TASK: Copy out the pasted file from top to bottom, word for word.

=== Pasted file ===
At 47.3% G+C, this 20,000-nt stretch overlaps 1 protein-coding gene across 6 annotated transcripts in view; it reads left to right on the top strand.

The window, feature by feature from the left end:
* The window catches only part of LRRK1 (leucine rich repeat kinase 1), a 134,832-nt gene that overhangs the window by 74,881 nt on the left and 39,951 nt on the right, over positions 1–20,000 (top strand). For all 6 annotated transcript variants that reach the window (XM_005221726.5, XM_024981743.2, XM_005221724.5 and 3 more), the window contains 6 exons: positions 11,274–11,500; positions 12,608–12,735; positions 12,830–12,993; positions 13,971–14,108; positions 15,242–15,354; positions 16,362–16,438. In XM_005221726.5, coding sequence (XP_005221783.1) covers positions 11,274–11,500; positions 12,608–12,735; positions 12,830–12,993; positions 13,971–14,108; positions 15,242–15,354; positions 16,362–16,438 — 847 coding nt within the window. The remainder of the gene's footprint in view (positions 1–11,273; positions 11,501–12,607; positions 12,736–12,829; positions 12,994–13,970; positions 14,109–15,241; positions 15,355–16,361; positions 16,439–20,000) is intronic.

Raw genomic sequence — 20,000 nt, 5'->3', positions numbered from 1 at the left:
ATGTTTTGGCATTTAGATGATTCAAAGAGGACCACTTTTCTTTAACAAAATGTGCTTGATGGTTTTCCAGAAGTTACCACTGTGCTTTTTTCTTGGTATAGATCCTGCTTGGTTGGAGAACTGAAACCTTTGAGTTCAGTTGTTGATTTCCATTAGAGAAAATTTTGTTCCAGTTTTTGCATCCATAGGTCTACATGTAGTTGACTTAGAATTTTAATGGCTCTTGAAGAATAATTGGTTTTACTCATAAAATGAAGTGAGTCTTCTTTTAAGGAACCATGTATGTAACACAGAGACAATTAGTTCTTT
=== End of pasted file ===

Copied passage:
At 47.3% G+C, this 20,000-nt stretch overlaps 1 protein-coding gene across 6 annotated transcripts in view; it reads left to right on the top strand.

The window, feature by feature from the left end:
* The window catches only part of LRRK1 (leucine rich repeat kinase 1), a 134,832-nt gene that overhangs the window by 74,881 nt on the left and 39,951 nt on the right, over positions 1–20,000 (top strand). For all 6 annotated transcript variants that reach the window (XM_005221726.5, XM_024981743.2, XM_005221724.5 and 3 more), the window contains 6 exons: positions 11,274–11,500; positions 12,608–12,735; positions 12,830–12,993; positions 13,971–14,108; positions 15,242–15,354; positions 16,362–16,438. In XM_005221726.5, coding sequence (XP_005221783.1) covers positions 11,274–11,500; positions 12,608–12,735; positions 12,830–12,993; positions 13,971–14,108; positions 15,242–15,354; positions 16,362–16,438 — 847 coding nt within the window. The remainder of the gene's footprint in view (positions 1–11,273; positions 11,501–12,607; positions 12,736–12,829; positions 12,994–13,970; positions 14,109–15,241; positions 15,355–16,361; positions 16,439–20,000) is intronic.

Raw genomic sequence — 20,000 nt, 5'->3', positions numbered from 1 at the left:
ATGTTTTGGCATTTAGATGATTCAAAGAGGACCACTTTTCTTTAACAAAATGTGCTTGATGGTTTTCCAGAAGTTACCACTGTGCTTTTTTCTTGGTATAGATCCTGCTTGGTTGGAGAACTGAAACCTTTGAGTTCAGTTGTTGATTTCCATTAGAGAAAATTTTGTTCCAGTTTTTGCATCCATAGGTCTACATGTAGTTGACTTAGAATTTTAATGGCTCTTGAAGAATAATTGGTTTTACTCATAAAATGAAGTGAGTCTTCTTTTAAGGAACCATGTATGTAACACAGAGACAATTAGTTCTTT